A re­luc­tant mem­ber­ship in “the Can­cer Club.”

Stephanie Gil­man dis­cov­ers that there are a few perks to be­ing in the “Can­cer Club.”

Elle (Canada) - - Insider - By Stephanie Gil­man

irecently at­tended a work-re­lated con­fer­ence on young-adult (YA) can­cer. I was there rep­re­sent­ing Re­think Breast Can­cer, an or­ga­ni­za­tion for which I am the dig­i­tal mar­ket­ing co­or­di­na­tor, but I also have a per­sonal in­ter­est: I am a young per­son who had can­cer. The CancerCon con­fer­ence was put on by Stupid Can­cer, a non-profit group that brings aware­ness to young adults who have had the dis­ease. This was my first real ex­pe­ri­ence be­ing sur­rounded by hun­dreds of oth­ers who had (or, for many, are cur­rently ex­pe­ri­enc­ing) can­cer in their 20s and 30s.

Be­ing thrust into that some­what-in­tense en­vi­ron­ment brought to light my bur­geon­ing iden­tity cri­sis. Do I fit in with this group? Do I even want to fit in? Are these “my peo­ple”? I ex­pe­ri­enced one of these ex­is­ten­tial mo­ments dur­ing a lunch break. Some of the ta­bles in the room were re­served for at­ten­dees who work in the YA can­cer field, while oth­ers were la­belled ac­cord­ing to the type of can­cer the table­mates had ex­pe­ri­enced. At first I wasn’t sure which ta­ble to choose, but then I de­cided to sit at the one re­served for breast-can­cer pa­tients.

“Hey, breast can­cer, whaddup?” I ex­claimed as I took my seat, of­fer­ing an awk­ward greet­ing in an al­readyawk­ward sit­u­a­tion. Although it’s com­fort­ing to know that we shared a life-chang­ing ex­pe­ri­ence, I also felt a strange pres­sure, like I had to talk about can­cer. I imag­ine the leukemia gang at the ta­ble be­side us felt the same way. We may have lived through the same aw­ful dis­ease, but that doesn’t mean we have other things in com­mon. Truth be told, I would have been more com­fort­able at the “Fans of The Bach­e­lor” ta­ble or the “Cheese Lovers” ta­ble, if ei­ther had been an op­tion.

I ex­pe­ri­enced this same push and pull dur­ing some of the break­out ses­sions that ex­plored in­ti­macy, fer­til­ity and sur­vivor­ship is­sues. Nu­mer­ous times I found my­self nod­ding my head in agree­ment as I lis­tened to oth­ers com­ment about the long-term side ef­fects of their treat­ments or how can­cer has af­fected their re­la­tion­ships. I also un­der­stood what they meant when they said that they suf­fered from on­go­ing fear and anx­i­ety. #beenthere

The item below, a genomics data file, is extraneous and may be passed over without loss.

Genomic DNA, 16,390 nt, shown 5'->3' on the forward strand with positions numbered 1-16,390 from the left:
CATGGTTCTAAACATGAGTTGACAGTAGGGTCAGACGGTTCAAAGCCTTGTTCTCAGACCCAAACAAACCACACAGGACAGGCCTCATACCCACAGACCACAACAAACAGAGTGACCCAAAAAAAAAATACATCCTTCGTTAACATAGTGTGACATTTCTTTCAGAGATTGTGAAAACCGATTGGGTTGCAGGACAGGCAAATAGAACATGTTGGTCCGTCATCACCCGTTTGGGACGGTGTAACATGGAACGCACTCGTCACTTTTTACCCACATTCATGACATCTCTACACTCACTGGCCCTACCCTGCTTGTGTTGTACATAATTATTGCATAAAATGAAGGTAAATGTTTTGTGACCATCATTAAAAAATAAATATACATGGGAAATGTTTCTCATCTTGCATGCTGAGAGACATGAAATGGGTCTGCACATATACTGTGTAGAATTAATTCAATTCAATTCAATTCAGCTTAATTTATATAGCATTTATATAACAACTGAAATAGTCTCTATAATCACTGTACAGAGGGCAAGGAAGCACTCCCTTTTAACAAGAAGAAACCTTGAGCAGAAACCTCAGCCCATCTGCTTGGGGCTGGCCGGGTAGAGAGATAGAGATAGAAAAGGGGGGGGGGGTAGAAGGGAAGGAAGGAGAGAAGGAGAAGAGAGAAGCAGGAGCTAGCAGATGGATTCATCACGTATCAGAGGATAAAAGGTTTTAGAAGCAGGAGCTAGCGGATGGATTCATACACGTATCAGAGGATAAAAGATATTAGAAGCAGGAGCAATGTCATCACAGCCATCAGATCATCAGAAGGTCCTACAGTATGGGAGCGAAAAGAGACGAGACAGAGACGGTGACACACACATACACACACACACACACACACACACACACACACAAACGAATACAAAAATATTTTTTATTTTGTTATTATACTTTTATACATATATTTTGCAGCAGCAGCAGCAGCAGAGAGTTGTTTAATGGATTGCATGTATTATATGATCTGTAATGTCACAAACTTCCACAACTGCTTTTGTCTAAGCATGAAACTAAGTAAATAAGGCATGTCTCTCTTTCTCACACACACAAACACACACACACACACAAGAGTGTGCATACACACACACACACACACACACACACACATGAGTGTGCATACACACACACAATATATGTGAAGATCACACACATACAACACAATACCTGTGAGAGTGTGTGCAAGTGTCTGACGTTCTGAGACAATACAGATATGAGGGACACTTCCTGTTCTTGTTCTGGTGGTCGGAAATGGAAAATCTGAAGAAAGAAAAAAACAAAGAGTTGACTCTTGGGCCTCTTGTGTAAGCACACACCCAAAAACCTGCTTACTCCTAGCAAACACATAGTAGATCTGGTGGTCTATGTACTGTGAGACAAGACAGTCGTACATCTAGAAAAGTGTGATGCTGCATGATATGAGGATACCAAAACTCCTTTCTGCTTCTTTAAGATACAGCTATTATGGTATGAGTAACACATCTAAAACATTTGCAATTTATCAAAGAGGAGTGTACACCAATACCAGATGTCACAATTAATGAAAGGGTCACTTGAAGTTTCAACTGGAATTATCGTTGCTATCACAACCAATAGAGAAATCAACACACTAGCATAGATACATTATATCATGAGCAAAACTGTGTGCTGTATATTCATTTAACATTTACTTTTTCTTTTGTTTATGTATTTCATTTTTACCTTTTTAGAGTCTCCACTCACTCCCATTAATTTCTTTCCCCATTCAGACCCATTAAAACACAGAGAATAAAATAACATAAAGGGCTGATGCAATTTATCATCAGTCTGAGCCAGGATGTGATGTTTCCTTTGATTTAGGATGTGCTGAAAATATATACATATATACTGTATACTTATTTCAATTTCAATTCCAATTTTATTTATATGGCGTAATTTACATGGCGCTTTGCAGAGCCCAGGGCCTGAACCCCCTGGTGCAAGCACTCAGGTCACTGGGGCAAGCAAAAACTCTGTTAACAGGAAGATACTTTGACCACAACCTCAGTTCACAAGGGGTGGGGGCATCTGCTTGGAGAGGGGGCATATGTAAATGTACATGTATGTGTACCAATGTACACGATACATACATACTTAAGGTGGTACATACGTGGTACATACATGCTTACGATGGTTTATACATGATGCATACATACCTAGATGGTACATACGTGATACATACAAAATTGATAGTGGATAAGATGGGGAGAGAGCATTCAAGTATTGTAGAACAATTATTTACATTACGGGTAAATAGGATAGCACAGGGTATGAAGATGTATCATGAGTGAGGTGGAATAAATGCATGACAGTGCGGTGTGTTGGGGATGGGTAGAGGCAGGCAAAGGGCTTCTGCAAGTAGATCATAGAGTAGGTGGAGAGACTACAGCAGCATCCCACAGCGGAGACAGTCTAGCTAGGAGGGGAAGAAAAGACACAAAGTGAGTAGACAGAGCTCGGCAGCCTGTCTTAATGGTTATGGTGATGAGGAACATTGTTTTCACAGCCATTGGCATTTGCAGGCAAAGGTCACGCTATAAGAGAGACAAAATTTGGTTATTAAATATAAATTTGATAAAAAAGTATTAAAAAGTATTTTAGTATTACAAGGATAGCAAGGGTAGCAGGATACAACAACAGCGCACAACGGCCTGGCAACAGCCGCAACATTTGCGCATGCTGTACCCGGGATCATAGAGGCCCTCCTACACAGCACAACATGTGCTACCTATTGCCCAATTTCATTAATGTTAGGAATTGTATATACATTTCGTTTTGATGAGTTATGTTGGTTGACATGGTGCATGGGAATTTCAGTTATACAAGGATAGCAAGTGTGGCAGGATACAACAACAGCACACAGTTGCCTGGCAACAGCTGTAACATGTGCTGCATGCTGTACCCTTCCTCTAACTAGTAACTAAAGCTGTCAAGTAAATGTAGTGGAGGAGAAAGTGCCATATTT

But as more peo­ple shared their per­sonal anec­dotes, and com­mu­nal tears were shed, I found that I didn’t feel like par­tak­ing in the group bond­ing any­more. In fact, I wanted to run through the doors and go back to my post as “pro­fes­sional at­tend­ing a con­fer­ence” and shed my can­cer cloak. I didn’t feel like hear­ing peo­ple cry, and I didn’t want to cry with them. As much as I am un­de­ni­ably a mem­ber of the “Can­cer Club,” there are mo­ments when I just want to es­cape that la­bel. Some­times I just want to be me—who­ever that is.

Back at the Re­think booth, where I was talk­ing to peo­ple about our work, a few can­cer pa­tients ap­proached the ta­ble and be­gan to watch a video that was play­ing in which I of­fer chemo-treat­ment tips. One of the girls did a dou­ble take when she saw that I was the per­son fea­tured in the video.

“Ohmigod, that’s you! That’s so cool!” She and her friends were giddy when they re­al­ized that I was an un­der­cover can­cer pa­tient who was, in fact, just like them. I had mor­phed into some­one they could rec­og­nize and re­late to. It felt good to be able to in­spire them in some small way and make them feel less iso­lated—let them know I was part of their club, de­spite the fact that I was stand­ing on the op­po­site side of the ta­ble.

And per­haps that’s the key: Maybe it’s about me be­ing able to play mul­ti­ple roles at once and not let any one trait, or ex­pe­ri­ence, de­fine me. I am a wife, a daugh­ter, a sis­ter, a col­league and a friend. I am strong, funny, smart, quirky and kind. I am so many things—with just a lit­tle can­cer on the side. n

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